Upper West Regional Director of Ghana Education Service (GES), Duncan Nsoh, has said the education governing body would soon introduce a programme that will group workers into districts and municipal assemblies to enhance effective monitoring.
The programme when successfully rolled out and implemented would upload all workers into various districts for effective monitoring and quality delivery of services since supervisors could easily identify absenteeism and other bad tendencies that retarded progress.
Mr Nsoh was addressing members of Tertiary Education Workers Union in Wa during the Union’s 60th-anniversary celebration organised on under theme: “60 years of TEWU’s contribution to the development of equitable, inclusive and quality education delivery in Ghana”.
He said negative tendencies like lateness, absenteeism and drunkenness by teachers, retarded quality education delivery, hence, the need for education policies to be decentralized to ensure effective monitoring.
According to him, per Ghana’s labour laws, about five per cent of workers were supposed to be fired at the end of every month for low performance but the laws were not working.
“It is hardly to hear or see any worker in Ghana fired for non-performance or bad attitudes but people would witness more firings in my outfit,” he said.
He added that promoting workers in the education sector was no more going to be on tribal, political or religious basis but to be determined on merits and competencies.
He urged the rank and file of TEWU as a vibrant union to either put up their best to be appreciated or face the consequences of non-performance.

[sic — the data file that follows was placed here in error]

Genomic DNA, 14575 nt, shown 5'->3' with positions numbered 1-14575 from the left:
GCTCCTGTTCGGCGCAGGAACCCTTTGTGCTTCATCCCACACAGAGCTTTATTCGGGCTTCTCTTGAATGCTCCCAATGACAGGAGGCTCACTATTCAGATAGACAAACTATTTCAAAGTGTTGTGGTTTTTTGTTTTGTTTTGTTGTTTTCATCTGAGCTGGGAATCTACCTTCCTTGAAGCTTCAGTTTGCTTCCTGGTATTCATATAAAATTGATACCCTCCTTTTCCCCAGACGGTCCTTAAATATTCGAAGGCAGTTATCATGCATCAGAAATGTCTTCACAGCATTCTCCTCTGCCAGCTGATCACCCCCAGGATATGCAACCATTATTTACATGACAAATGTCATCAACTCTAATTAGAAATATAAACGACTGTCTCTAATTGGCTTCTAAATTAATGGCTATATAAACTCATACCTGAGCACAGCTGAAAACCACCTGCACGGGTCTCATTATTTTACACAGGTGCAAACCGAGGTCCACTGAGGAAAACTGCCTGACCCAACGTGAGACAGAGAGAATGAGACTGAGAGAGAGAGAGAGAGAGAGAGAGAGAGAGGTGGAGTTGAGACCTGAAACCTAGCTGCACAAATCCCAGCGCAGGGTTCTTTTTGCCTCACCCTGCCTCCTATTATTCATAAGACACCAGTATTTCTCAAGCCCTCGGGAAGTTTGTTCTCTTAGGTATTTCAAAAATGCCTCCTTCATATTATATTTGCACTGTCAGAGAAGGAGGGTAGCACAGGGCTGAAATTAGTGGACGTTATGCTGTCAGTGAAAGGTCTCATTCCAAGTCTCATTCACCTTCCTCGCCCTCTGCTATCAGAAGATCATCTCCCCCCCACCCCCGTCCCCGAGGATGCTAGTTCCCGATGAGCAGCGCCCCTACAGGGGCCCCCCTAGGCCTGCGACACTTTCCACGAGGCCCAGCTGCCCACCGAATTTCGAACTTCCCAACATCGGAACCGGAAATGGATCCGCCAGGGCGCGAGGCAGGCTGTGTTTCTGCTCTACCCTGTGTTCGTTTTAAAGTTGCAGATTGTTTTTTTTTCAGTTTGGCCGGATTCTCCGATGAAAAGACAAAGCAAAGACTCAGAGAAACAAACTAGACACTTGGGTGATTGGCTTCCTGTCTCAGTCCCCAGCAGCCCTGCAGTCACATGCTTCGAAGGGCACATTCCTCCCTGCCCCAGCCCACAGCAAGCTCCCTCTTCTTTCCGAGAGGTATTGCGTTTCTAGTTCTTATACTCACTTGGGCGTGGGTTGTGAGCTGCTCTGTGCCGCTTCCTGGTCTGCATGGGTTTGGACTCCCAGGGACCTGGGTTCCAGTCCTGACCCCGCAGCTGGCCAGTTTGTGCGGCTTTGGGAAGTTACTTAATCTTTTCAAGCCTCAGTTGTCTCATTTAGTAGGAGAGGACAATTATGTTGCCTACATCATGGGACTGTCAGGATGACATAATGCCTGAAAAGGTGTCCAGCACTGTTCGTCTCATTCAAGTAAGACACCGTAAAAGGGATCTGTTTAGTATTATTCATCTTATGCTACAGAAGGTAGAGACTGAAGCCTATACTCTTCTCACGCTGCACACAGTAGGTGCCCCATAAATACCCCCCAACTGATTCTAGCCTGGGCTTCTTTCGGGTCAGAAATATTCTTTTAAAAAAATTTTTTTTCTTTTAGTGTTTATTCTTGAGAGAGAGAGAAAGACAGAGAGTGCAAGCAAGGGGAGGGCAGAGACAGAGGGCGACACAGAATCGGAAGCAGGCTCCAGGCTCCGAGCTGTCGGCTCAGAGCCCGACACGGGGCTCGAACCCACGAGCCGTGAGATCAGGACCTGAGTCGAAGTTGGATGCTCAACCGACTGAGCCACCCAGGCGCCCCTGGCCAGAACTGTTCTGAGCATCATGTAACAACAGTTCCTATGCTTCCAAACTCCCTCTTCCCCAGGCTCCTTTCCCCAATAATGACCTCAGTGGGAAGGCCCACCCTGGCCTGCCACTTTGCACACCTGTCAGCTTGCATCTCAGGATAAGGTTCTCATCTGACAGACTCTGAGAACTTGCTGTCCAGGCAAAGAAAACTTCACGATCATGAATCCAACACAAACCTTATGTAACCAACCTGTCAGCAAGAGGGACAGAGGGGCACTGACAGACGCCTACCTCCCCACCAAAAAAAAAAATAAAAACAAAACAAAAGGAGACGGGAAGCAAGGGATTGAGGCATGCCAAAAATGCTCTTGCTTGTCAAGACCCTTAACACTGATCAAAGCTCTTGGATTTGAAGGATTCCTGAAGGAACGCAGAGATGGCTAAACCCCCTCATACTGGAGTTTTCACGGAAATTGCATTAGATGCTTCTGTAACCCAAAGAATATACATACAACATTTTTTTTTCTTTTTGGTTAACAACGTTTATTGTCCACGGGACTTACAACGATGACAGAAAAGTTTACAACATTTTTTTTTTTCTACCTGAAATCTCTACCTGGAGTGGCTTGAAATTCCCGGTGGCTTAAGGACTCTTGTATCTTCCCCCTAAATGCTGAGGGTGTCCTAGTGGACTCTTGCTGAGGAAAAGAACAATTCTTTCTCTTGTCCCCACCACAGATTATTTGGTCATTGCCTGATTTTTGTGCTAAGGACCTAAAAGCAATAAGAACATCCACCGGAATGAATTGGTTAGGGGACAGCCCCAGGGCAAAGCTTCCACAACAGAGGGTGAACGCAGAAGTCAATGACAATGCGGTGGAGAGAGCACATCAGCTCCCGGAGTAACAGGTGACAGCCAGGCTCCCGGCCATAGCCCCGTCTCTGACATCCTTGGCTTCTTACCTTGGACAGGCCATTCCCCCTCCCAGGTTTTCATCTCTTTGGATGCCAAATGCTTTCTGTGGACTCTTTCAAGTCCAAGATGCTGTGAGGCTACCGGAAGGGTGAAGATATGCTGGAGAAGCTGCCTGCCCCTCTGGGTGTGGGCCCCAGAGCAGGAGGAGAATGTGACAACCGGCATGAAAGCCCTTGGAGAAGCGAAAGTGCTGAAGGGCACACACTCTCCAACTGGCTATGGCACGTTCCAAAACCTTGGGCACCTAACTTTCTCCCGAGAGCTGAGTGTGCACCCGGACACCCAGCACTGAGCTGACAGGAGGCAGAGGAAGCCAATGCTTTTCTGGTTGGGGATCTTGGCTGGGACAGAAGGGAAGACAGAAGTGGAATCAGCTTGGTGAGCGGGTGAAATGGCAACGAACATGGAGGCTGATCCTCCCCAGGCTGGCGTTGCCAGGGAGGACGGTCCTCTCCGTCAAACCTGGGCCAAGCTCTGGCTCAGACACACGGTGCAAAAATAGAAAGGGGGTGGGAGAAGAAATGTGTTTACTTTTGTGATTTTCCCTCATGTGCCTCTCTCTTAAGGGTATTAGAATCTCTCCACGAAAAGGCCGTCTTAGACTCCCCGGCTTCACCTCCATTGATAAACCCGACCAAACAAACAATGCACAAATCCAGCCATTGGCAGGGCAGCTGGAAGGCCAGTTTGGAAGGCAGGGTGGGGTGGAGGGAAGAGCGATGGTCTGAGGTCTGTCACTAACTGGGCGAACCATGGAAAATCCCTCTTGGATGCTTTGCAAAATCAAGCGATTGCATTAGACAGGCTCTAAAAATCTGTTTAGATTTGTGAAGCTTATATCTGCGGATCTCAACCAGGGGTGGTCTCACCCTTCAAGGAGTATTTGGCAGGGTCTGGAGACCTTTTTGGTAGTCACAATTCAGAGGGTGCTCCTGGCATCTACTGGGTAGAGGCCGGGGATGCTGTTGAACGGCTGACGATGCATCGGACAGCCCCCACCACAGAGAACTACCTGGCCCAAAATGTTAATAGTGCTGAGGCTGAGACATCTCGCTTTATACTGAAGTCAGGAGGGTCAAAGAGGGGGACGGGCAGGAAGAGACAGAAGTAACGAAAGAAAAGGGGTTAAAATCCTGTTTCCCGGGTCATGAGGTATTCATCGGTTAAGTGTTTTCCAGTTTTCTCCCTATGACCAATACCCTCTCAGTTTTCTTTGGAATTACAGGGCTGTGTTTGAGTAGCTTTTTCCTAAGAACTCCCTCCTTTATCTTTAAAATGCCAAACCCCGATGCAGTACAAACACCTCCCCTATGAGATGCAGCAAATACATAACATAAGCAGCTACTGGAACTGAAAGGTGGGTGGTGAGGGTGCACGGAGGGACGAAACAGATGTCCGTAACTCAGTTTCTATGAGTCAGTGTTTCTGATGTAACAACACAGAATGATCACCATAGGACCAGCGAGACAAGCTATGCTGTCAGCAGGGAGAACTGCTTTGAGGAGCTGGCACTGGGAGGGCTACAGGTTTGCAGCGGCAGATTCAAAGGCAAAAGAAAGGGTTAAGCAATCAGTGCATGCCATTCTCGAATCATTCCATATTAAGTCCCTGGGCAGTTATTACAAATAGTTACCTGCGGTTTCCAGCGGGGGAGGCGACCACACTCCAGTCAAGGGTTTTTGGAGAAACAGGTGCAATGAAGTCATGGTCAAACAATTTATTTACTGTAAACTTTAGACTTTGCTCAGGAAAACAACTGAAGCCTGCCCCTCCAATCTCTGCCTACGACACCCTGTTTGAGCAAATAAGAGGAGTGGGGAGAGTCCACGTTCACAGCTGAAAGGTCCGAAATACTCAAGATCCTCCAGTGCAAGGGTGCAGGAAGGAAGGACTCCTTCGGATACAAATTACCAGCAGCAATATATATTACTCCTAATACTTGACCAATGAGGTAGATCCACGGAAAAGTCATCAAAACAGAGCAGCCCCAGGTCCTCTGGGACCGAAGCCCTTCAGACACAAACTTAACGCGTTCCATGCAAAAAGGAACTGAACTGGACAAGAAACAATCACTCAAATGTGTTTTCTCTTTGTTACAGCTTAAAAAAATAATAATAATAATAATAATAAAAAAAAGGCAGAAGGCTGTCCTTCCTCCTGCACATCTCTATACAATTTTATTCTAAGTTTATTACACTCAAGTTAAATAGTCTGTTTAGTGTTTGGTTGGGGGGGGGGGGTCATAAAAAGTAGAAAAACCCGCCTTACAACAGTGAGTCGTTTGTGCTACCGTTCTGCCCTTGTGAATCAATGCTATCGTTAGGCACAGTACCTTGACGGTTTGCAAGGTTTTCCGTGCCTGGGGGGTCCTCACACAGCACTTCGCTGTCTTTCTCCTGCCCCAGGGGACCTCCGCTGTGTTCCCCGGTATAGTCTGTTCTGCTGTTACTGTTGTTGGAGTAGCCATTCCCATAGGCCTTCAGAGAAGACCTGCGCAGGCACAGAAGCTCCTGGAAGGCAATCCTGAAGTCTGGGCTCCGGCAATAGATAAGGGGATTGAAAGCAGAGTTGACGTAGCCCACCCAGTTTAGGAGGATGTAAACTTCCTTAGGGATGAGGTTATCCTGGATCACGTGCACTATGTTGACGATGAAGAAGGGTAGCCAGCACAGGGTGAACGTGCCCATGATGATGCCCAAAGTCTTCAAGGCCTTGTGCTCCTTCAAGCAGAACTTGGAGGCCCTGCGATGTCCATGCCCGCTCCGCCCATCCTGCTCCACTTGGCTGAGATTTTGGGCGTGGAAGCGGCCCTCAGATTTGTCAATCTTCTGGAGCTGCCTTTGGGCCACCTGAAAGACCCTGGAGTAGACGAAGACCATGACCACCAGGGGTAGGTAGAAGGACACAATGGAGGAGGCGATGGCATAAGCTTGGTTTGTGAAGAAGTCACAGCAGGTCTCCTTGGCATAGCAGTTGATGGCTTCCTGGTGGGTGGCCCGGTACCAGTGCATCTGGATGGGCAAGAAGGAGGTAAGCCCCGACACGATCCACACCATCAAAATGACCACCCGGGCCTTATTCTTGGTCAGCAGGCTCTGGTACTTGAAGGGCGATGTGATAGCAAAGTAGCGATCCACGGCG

He promised to address some discrepancies and inequalities with regards to promotions and conditions of service among workers of equal ranks as well as consider temporal non-teaching staff for recruitment.
Mr Mark D. Korankye, Acting General-Secretary of TEWU, expressed worry over poor condition of service affecting non-teaching staff in the education sector and appealed to the Regional Education Directorate to address their grievances.
He said inequalities between teaching non-teaching staff within the Union especially on how workers overstressed the workers particularly in the implementation of the double track education system.
He was also not happy that allowances for Security personnel under the education sector have been scrapped and do not appear from the payslip members.
Mr Francis Kokoih, the Upper West Regional Chairman of TEWU, said education was a business that involved everybody since teachers used them as examples in classes to sensitise students against tramadol abuse and smoking.
He said some non-teaching staff do a lot of work but little or no recognition was given to them in terms of promotions and staff upgrading.